We have a national nurse assigned permanently to triage. He is an outstanding technical clinician, and can start an IV effortlessly on almost all patients. He is also an incredibly safe practitioner. The sharps container is always next to him when he starts an IV, and once he pulls the needle out from the vein, he immediately places it into the sharps box. He follows protocol to the letter.

But standard practice in most of Africa is to ignore the needlebox. And truly, in most countries with weak, understaffed, and undertrained healthcare systems, needles go straight into the garbage. Or they are made “safe” by stabbing the dirty needle into the mattress beside the patient. Or sometimes stabbed into the wooden window frame above the patient’s bed. Another expat practitioner once described a window frame in another country in Africa that resembled a porcupine, the hubs of hundreds of used needles framing the view.

We’d had the same problems at our ETU when our first team arrived. We’d worked hard to teach, encourage, and enforce needle safety. And things had gone relatively well.

Until now.

Sick to my stomach and ashamed of myself, I watched our triage nurse like a hawk that afternoon. No cues, no body language to indicate that something was amiss. Just a normal triage process; him in the Red Zone, myself in the Green Zone, passing medications and fluids over the fence.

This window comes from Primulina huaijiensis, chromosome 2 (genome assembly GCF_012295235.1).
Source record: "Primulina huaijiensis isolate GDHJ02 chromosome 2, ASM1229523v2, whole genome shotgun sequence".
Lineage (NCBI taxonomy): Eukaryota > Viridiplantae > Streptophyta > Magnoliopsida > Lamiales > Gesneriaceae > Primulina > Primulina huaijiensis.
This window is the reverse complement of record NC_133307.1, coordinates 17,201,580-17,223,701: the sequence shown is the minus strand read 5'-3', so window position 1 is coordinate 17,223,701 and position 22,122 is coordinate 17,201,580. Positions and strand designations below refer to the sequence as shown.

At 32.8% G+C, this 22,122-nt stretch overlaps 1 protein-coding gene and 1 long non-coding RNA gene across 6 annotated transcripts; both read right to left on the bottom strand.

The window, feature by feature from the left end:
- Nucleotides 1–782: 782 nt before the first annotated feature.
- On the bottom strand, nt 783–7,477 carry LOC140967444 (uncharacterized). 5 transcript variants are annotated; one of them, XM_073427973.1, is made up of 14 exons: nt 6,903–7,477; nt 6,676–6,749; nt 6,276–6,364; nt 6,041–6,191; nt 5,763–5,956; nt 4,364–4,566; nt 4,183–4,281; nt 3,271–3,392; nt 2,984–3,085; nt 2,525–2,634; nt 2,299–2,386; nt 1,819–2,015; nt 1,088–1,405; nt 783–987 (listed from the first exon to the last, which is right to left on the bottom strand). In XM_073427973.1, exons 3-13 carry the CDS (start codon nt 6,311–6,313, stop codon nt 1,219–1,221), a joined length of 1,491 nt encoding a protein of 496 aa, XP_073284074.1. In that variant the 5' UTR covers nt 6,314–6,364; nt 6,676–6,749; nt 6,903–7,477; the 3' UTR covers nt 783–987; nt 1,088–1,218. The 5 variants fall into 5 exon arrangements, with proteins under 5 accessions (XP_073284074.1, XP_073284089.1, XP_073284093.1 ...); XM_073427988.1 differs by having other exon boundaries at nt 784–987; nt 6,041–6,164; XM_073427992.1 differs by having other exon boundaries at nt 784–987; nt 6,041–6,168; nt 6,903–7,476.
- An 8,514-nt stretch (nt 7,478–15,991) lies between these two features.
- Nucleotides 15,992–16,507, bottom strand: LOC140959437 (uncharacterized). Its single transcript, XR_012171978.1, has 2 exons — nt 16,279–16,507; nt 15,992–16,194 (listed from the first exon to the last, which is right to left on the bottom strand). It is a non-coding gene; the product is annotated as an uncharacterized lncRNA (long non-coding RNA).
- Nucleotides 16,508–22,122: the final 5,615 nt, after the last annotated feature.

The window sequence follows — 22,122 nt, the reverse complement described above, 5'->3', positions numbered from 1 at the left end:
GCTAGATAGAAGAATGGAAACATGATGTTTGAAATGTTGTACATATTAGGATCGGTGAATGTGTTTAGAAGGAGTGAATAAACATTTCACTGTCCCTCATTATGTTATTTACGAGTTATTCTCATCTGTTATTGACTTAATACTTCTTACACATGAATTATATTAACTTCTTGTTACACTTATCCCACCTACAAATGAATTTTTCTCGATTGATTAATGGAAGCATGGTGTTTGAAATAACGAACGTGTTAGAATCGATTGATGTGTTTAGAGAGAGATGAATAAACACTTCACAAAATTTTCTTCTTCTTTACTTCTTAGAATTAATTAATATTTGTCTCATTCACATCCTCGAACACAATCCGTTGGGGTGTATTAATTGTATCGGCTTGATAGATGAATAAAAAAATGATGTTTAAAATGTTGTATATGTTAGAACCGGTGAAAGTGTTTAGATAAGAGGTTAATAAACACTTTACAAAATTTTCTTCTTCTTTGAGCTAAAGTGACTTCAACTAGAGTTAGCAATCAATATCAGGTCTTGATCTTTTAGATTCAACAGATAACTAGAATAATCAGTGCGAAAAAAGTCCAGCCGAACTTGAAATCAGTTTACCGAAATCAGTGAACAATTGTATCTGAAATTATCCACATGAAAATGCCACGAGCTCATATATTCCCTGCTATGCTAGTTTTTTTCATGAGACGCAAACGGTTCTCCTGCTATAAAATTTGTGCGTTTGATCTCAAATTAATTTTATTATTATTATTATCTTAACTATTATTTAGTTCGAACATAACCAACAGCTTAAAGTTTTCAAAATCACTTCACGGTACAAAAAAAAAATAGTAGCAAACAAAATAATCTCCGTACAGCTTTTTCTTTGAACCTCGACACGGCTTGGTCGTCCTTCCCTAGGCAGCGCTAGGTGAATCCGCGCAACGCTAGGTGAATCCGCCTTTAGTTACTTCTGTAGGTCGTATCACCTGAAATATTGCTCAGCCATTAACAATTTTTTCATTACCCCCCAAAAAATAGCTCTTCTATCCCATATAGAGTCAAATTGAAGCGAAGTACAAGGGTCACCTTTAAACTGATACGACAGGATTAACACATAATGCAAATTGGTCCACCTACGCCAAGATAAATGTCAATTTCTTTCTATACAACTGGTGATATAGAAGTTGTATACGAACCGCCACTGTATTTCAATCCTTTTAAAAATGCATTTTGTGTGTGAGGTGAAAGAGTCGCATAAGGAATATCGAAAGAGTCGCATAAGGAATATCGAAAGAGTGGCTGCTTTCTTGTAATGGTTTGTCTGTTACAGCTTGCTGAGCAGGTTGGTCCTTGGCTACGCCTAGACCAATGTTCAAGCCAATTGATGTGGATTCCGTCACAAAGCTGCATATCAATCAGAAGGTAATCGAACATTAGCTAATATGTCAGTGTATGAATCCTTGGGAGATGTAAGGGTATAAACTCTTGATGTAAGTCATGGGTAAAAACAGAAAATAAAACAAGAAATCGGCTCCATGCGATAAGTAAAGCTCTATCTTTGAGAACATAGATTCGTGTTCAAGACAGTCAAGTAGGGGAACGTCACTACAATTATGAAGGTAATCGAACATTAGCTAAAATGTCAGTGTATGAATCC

He was perfect. On both starts, the needle went straight into the sharps box. His hand hygiene was perfect. His medication administration was perfect.

I spoke to our clinical lead later that night.

“It’s not him,” I said.

“I know,” she said. She knew him better than I.

“So who is it?”

She shook her head. “I don’t know.” She glanced at me. “I just can’t believe it’s an expat.”

“Me neither,” I said. “It’s too instinctive, we’re trained from our first day of clinical work to use the sharps box.”

We sat in silence for another minute.

“So who is it?”

“…..I don’t know.”

~ ~ ~

The grandmother and her four-year-old granddaughter came in on the same ambulance. They were strong, alert, ambulatory. The grandmother had a mild fever.

Her husband had died several days ago, and she had cared for him while he was ill. She also cared for her granddaughter, who lived with them. She cleaned him up. She made dinner for everyone. She helped him eat, drink. She helped her granddaughter bathe. Maybe the child sat with her grandfather as his illness progressed, perhaps curled up with him to keep him company, to offer him comfort.

Afterwards, after his death at home, someone called the body team, who swabbed his mouth and tested the swab for Ebola. When the test came back positive, the contact tracers drove to their home, followed by an ambulance, and brought them to the ETU.

I was in triage, and a new clinician and I entered the Red Zone together. I was able to start the IV line on the grandmother without difficulty, and as her IV fluids ran in, I focused my attention on the little girl. A national nurse held her on his lap as we tried for an IV.